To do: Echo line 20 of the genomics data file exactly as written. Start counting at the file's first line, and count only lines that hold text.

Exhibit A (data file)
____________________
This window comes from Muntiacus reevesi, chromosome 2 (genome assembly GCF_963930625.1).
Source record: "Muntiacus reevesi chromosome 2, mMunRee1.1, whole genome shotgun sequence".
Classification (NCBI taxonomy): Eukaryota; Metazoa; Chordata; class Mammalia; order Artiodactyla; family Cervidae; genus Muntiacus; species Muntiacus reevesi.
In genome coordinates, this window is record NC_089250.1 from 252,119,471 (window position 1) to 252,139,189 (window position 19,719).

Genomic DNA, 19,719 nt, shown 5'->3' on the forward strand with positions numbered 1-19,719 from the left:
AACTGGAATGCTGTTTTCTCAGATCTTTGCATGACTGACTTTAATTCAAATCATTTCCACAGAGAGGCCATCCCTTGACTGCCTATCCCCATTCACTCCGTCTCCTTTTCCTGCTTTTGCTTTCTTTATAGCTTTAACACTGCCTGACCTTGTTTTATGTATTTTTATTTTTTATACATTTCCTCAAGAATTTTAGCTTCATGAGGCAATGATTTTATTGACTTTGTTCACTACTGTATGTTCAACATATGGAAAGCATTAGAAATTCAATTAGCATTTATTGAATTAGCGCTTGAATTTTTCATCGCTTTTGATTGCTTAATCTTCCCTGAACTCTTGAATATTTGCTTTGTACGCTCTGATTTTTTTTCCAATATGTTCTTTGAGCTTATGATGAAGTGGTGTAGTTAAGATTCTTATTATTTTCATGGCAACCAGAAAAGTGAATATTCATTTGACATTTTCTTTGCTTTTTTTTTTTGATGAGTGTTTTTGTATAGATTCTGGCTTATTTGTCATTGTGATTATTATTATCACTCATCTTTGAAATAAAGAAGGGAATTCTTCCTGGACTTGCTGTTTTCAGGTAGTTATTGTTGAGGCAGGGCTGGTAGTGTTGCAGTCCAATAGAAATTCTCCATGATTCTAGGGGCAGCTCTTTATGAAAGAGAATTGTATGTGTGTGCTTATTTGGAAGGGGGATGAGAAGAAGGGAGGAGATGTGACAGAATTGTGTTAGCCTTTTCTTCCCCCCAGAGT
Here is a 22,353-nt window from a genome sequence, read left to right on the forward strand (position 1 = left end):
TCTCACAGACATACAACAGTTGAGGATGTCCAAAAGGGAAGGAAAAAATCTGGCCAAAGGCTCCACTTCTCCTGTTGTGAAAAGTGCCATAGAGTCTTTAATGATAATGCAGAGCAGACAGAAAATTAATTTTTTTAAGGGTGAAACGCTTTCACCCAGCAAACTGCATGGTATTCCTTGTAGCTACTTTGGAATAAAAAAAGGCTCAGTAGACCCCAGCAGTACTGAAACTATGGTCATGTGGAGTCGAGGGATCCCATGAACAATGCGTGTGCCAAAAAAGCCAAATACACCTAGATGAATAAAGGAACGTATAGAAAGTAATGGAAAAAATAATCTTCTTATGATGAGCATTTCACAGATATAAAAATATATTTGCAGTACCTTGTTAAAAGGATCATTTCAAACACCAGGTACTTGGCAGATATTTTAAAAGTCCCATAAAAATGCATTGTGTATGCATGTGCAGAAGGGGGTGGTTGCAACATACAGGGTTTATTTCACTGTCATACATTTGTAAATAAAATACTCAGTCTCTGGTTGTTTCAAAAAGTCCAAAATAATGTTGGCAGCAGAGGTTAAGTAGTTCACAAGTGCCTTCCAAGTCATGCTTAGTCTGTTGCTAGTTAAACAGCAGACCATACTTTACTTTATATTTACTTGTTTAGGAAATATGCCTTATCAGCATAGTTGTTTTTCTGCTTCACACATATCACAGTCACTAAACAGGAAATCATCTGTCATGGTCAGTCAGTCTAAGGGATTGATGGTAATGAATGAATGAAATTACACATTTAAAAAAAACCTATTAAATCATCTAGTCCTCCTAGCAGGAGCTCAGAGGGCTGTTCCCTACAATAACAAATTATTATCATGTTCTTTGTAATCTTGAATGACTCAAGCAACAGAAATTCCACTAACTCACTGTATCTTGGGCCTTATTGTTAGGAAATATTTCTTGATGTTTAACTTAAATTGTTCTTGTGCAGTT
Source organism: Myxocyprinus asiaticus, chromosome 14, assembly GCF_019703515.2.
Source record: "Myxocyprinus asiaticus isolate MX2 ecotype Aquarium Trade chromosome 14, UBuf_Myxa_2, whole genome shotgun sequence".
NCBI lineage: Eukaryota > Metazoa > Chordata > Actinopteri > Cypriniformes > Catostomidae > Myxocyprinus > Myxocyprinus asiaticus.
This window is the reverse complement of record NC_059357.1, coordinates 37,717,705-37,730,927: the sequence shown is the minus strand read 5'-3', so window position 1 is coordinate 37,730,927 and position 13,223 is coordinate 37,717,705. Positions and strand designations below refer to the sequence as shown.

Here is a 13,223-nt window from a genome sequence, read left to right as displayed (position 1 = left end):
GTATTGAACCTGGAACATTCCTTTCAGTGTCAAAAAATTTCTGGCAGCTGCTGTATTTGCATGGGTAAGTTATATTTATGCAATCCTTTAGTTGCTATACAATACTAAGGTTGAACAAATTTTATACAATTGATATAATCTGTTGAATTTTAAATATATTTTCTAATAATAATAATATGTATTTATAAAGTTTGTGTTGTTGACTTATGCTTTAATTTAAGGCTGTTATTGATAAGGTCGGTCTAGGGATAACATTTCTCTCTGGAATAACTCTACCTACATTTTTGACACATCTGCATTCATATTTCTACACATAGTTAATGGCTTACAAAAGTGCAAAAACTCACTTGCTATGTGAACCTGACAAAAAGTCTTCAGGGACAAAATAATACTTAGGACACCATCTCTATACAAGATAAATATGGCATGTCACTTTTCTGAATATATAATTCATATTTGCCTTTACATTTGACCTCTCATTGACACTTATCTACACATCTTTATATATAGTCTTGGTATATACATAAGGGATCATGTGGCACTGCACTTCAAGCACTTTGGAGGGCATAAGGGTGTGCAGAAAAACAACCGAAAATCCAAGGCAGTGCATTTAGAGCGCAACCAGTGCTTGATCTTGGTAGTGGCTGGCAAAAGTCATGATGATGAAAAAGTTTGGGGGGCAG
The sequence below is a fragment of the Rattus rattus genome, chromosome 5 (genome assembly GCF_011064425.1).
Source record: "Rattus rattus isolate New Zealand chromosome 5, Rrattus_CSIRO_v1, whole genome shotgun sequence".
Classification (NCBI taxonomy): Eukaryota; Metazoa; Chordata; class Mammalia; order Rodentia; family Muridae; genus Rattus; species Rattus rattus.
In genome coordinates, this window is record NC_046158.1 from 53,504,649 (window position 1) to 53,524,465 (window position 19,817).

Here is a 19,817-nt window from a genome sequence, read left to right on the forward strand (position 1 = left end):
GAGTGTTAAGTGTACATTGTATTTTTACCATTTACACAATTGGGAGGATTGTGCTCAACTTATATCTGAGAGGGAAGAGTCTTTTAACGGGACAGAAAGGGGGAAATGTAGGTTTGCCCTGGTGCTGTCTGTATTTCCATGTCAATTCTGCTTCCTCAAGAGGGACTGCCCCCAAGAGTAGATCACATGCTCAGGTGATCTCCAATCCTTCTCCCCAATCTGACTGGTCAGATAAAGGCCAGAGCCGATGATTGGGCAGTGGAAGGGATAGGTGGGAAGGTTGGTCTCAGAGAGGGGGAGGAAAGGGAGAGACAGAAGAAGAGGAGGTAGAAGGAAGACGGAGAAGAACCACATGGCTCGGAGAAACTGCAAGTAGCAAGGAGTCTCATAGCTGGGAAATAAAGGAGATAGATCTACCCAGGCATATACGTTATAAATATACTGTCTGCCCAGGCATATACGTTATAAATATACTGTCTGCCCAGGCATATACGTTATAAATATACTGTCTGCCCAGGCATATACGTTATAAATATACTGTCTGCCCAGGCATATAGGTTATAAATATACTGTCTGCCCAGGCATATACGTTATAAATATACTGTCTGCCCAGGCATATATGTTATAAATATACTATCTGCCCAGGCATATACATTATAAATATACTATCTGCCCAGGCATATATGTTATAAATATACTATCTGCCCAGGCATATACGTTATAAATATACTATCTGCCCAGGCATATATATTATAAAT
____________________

GAGTGTTAAGTGTACATTGTATTTTTACCATTTACACAATTGGGAGGATTGTGCTCAACTTATATCTGAGAGGGAAGAGTCTTTTAACGGGACAGAAAGGGGGAAATGTAGGTTTGCCCTGGTGCTGTCTGTATTTCCATGTCAATTCTGCTTCCTCAAGAGGGACTGCCCCCAAGAGTAGATCACATGCTCAGGTGATCTCCAATCCTTCTCCCCAATCTGACTGGTCAGATAAAGGCCAGAGCCGATGATTGGGCAGTGGAAGGGATAGGTGGGAAGGTTGGTCTCAGAGAGGGGGAGGAAAGGGAGAGACAGAAGAAGAGGAGGTAGAAGGAAGACGGAGAAGAACCACATGGCTCGGAGAAACTGCAAGTAGCAAGGAGTCTCATAGCTGGGAAATAAAGGAGATAGATCTACCCAGGCATATACGTTATAAATATACTGTCTGCCCAGGCATATACGTTATAAATATACTGTCTGCCCAGGCATATACGTTATAAATATACTGTCTGCCCAGGCATATACGTTATAAATATACTGTCTGCCCAGGCATATAGGTTATAAATATACTGTCTGCCCAGGCATATACGTTATAAATATACTGTCTGCCCAGGCATATATGTTATAAATATACTATCTGCCCAGGCATATACATTATAAATATACTATCTGCCCAGGCATATATGTTATAAATATACTATCTGCCCAGGCATATACGTTATAAATATACTATCTGCCCAGGCATATATATTATAAAT